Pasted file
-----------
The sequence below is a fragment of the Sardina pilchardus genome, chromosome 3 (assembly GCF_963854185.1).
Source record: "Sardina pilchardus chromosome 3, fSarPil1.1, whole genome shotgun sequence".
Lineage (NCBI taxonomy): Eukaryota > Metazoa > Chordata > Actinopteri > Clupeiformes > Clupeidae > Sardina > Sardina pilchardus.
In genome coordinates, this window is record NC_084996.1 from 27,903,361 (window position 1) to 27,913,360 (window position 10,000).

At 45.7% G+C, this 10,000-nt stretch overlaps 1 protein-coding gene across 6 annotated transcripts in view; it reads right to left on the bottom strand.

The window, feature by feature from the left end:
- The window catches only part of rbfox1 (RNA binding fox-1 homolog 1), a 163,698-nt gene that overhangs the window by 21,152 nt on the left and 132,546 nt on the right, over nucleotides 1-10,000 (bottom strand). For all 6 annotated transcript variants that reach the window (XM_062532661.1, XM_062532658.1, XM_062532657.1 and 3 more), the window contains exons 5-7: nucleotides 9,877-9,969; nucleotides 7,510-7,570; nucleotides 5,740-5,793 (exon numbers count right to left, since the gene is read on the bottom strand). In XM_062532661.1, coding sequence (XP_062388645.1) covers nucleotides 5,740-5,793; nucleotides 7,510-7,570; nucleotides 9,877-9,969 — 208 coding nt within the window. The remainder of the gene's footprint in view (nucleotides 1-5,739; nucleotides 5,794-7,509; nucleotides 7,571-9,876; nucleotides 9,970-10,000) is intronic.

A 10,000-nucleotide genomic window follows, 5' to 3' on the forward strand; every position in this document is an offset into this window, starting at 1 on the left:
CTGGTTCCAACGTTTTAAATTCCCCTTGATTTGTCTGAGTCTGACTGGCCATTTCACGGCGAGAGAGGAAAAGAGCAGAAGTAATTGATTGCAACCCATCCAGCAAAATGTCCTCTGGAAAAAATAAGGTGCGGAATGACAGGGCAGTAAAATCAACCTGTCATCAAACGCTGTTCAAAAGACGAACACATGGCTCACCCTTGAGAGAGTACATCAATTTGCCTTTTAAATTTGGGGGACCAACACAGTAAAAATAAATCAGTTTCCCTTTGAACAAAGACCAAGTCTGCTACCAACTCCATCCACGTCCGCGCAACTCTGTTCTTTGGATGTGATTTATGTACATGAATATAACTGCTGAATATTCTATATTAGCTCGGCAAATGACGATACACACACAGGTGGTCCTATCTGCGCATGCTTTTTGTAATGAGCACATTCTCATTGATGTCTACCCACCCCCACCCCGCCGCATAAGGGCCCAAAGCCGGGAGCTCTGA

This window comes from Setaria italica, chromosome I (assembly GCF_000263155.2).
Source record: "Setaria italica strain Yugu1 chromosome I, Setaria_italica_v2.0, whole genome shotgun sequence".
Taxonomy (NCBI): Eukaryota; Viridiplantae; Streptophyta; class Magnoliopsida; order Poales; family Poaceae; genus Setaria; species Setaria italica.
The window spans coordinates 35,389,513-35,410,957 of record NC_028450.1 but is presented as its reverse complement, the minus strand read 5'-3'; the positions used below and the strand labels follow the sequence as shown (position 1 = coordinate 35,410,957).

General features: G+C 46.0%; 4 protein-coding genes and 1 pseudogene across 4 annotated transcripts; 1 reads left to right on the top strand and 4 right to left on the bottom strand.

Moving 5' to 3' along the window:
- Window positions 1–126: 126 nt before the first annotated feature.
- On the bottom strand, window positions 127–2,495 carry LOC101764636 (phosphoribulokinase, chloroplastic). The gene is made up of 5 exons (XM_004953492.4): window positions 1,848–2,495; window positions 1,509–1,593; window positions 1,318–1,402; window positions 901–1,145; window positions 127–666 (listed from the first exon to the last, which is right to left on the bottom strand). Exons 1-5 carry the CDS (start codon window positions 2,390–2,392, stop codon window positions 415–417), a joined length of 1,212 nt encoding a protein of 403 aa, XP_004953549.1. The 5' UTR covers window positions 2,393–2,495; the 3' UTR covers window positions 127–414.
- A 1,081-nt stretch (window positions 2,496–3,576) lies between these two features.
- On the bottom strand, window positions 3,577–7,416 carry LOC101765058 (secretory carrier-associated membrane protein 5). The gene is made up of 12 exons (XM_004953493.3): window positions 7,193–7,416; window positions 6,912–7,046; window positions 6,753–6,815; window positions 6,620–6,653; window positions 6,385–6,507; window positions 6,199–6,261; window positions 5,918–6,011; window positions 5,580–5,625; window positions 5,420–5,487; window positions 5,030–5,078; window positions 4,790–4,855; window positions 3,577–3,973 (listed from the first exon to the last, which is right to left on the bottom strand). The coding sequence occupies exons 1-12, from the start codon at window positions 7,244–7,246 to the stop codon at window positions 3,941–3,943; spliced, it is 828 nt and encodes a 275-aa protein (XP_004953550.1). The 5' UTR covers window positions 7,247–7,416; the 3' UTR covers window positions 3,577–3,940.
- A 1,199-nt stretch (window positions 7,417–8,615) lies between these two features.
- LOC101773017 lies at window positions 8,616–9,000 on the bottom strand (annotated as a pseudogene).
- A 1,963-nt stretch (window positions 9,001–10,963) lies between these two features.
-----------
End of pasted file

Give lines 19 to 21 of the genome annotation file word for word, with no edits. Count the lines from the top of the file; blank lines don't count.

- On the bottom strand, window positions 3,577–7,416 carry LOC101765058 (secretory carrier-associated membrane protein 5). The gene is made up of 12 exons (XM_004953493.3): window positions 7,193–7,416; window positions 6,912–7,046; window positions 6,753–6,815; window positions 6,620–6,653; window positions 6,385–6,507; window positions 6,199–6,261; window positions 5,918–6,011; window positions 5,580–5,625; window positions 5,420–5,487; window positions 5,030–5,078; window positions 4,790–4,855; window positions 3,577–3,973 (listed from the first exon to the last, which is right to left on the bottom strand). The coding sequence occupies exons 1-12, from the start codon at window positions 7,244–7,246 to the stop codon at window positions 3,941–3,943; spliced, it is 828 nt and encodes a 275-aa protein (XP_004953550.1). The 5' UTR covers window positions 7,247–7,416; the 3' UTR covers window positions 3,577–3,940.
- A 1,199-nt stretch (window positions 7,417–8,615) lies between these two features.
- LOC101773017 lies at window positions 8,616–9,000 on the bottom strand (annotated as a pseudogene).